What it is:
Carved out of ancient limestone by wind, waves and rainfall, the Raja Ampat Archipelago consists of more than 1,000 sparsely populated and impossibly beautiful islands. Draped in dense tropical foliage and fringed with pristine mangroves and kaleidoscopic reefs, the islands are an ecological treasure-trove that may very well represent the pinnacle of tropical beauty in Southeast Asia.
Above the waves, a resounding symphony of songs from rare birds of paradise and other exotic creatures saturates a densely forested interior. Trekking on these little-explored islands offer visitors the opportunity to potentially encounter creatures and plants that have yet to be formally identified.
The cultural intrigues of Raja Ampat are rich and diverse, too. From relics of the Era of the Four Kings (for which the islands are named) to Neolithic cave paintings and remnants of the Second World War, the history of the islands is fascinating. Natives of the region, known as West Papuans due to their proximity to New Guinea, exist mostly as they have for centuries, living off of the islands’ riches as traditional fishermen.
Below the waves, Raja Ampat is unrivalled. The reef-ridden waters surrounding these islands are widely regarded as the best in the world for diving and snorkelling. Raja Ampat is the crown-jewel of a region of the world known as the “Coral Triangle,” which is roughly equivalent, in aquatic terms, to the Amazon Rainforest. It is said that the reefs surrounding Raja Ampat contain 75% of the world’s coral species, and an equal amount of darting tropical reef fish.
For land exploration, there are a variety of things to see and do in the Raja Ampat Islands. Aside from the diving, Raja Ampat is most famous for its stunning diversity of bird species, particularly birds of paradise. The absolute “must see” is the Alfred’s Bird of Paradise, considered by many to be one of the world’s rarest and most beautiful birds. After its discovery by famous British naturalist Sir Alfred Wallace on the islands of Waigeo and Batanta, more than 250 species of birds have been found to live on the islands- many of them endemic.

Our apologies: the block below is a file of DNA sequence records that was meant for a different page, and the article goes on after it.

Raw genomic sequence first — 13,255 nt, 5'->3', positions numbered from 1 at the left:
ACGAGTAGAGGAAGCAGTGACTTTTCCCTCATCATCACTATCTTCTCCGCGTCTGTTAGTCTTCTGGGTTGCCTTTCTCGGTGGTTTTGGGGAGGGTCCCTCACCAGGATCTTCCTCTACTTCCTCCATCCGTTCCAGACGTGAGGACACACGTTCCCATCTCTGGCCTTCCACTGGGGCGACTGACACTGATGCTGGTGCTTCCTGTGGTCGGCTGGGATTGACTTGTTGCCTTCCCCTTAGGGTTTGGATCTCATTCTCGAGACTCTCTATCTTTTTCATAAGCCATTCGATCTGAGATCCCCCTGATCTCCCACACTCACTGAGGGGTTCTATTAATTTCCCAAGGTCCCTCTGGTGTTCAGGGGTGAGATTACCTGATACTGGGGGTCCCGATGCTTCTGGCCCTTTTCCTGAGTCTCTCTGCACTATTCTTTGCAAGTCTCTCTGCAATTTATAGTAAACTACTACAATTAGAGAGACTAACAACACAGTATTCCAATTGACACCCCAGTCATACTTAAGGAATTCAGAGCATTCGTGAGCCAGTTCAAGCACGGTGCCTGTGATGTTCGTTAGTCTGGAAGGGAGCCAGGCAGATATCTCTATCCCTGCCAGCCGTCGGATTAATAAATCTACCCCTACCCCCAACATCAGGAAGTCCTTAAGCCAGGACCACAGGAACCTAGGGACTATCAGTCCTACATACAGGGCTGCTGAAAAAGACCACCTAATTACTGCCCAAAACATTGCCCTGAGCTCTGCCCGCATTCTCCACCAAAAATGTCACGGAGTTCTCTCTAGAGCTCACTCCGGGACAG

The four biggest islands of Raja Ampat (Waigeo, Salawati, Misool and Batanta) harbour an incredibly diverse wildlife in similarly diverse habitats. With a bit of time, patience, a sharp eye and fortitude enough to explore some of these islands’ more wild areas, it’s possible to catch glimpses of some of the jungle’s larger and more bizarre inhabitants, such as the Waigeo cuscus or Paulino. Even on the smaller islands such as Gam, Kri and Mansuar, jungles afford opportunities to have amazing encounters with wildlife.
For unrivalled views of Raja Ampat, head to Mount Pindito in the heart of Wayag’s emerald-green rock islands. Here you’ll find the definitive image of the Raja Ampat islands. Wayag is sometimes closed during off-season, though. If that’s the case, the karst island seascape of Piaynemo is nearly identical.
Most who visit Raja Ampat will do so mostly for what lies beneath the waves, and for good reason! For perspective on just how spectacular diving here can be, Raja Ampat currently holds the world-record for the most number of species to be found in a single dive site -284 at Kofiau Island. The benchmark for “excellent” dive sites is 200, which is surpassed by 51% of Raja Ampat’s dive sites- another world record. If that isn’t enough to make you want to get your fins wet, the islands are also home to more than 600 species of coral, yet another world record.
How to get there (basic info):
If Raja Ampat seems pristine and untouched, it’s for good reason- the islands aren’t known for being particularly easy to get to. From Jakarta, it’s more than a six-hour flight to the gateway of the islands in West Papua, but it is very much worth the journey.
By Plane: Flights run from Jakarta or Bali to Sorong, with connecting flights in Makassar or Manado offered by Sriwijaya Air, Express Air, Lion Air and Garuda Indonesia.